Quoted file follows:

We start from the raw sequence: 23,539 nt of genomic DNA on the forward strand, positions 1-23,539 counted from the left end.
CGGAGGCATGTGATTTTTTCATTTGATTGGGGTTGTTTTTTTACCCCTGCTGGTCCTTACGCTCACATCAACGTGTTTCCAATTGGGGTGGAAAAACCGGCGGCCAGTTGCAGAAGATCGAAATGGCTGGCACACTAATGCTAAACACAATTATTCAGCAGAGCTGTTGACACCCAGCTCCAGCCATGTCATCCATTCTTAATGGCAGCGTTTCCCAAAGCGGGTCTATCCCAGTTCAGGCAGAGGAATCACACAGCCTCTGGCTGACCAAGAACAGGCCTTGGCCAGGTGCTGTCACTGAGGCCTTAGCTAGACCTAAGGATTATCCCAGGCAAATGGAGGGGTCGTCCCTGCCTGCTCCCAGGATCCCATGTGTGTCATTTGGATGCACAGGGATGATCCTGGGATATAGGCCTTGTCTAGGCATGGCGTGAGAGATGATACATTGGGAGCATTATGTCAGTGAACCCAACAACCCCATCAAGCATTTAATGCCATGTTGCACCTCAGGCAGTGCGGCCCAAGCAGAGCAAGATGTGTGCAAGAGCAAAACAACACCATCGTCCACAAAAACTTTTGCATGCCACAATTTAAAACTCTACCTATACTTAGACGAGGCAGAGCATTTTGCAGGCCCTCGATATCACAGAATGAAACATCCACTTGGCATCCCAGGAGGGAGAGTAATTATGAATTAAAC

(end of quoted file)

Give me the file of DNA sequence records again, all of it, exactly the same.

We start from the raw sequence: 23,539 nt of genomic DNA on the forward strand, positions 1-23,539 counted from the left end.
CGGAGGCATGTGATTTTTTCATTTGATTGGGGTTGTTTTTTTACCCCTGCTGGTCCTTACGCTCACATCAACGTGTTTCCAATTGGGGTGGAAAAACCGGCGGCCAGTTGCAGAAGATCGAAATGGCTGGCACACTAATGCTAAACACAATTATTCAGCAGAGCTGTTGACACCCAGCTCCAGCCATGTCATCCATTCTTAATGGCAGCGTTTCCCAAAGCGGGTCTATCCCAGTTCAGGCAGAGGAATCACACAGCCTCTGGCTGACCAAGAACAGGCCTTGGCCAGGTGCTGTCACTGAGGCCTTAGCTAGACCTAAGGATTATCCCAGGCAAATGGAGGGGTCGTCCCTGCCTGCTCCCAGGATCCCATGTGTGTCATTTGGATGCACAGGGATGATCCTGGGATATAGGCCTTGTCTAGGCATGGCGTGAGAGATGATACATTGGGAGCATTATGTCAGTGAACCCAACAACCCCATCAAGCATTTAATGCCATGTTGCACCTCAGGCAGTGCGGCCCAAGCAGAGCAAGATGTGTGCAAGAGCAAAACAACACCATCGTCCACAAAAACTTTTGCATGCCACAATTTAAAACTCTACCTATACTTAGACGAGGCAGAGCATTTTGCAGGCCCTCGATATCACAGAATGAAACATCCACTTGGCATCCCAGGAGGGAGAGTAATTATGAATTAAAC